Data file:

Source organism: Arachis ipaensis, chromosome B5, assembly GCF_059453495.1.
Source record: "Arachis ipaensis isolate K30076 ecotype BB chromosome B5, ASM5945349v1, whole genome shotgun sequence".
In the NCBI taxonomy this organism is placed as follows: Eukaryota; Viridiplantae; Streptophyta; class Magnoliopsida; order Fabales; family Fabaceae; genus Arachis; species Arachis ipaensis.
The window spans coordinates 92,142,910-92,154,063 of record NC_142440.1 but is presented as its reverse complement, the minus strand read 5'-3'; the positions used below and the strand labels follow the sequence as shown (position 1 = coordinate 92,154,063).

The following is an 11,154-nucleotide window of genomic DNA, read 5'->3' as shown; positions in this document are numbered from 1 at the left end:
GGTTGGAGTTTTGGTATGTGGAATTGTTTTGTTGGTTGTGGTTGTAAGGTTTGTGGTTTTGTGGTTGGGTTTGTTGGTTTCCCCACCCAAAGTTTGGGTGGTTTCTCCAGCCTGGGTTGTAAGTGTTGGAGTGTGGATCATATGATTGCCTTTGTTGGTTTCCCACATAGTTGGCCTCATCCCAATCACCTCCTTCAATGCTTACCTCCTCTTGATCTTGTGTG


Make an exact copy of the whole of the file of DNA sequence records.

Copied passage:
Source organism: Arachis ipaensis, chromosome B5, assembly GCF_059453495.1.
Source record: "Arachis ipaensis isolate K30076 ecotype BB chromosome B5, ASM5945349v1, whole genome shotgun sequence".
In the NCBI taxonomy this organism is placed as follows: Eukaryota; Viridiplantae; Streptophyta; class Magnoliopsida; order Fabales; family Fabaceae; genus Arachis; species Arachis ipaensis.
The window spans coordinates 92,142,910-92,154,063 of record NC_142440.1 but is presented as its reverse complement, the minus strand read 5'-3'; the positions used below and the strand labels follow the sequence as shown (position 1 = coordinate 92,154,063).

The following is an 11,154-nucleotide window of genomic DNA, read 5'->3' as shown; positions in this document are numbered from 1 at the left end:
GGTTGGAGTTTTGGTATGTGGAATTGTTTTGTTGGTTGTGGTTGTAAGGTTTGTGGTTTTGTGGTTGGGTTTGTTGGTTTCCCCACCCAAAGTTTGGGTGGTTTCTCCAGCCTGGGTTGTAAGTGTTGGAGTGTGGATCATATGATTGCCTTTGTTGGTTTCCCACATAGTTGGCCTCATCCCAATCACCTCCTTCAATGCTTACCTCCTCTTGATCTTGTGTG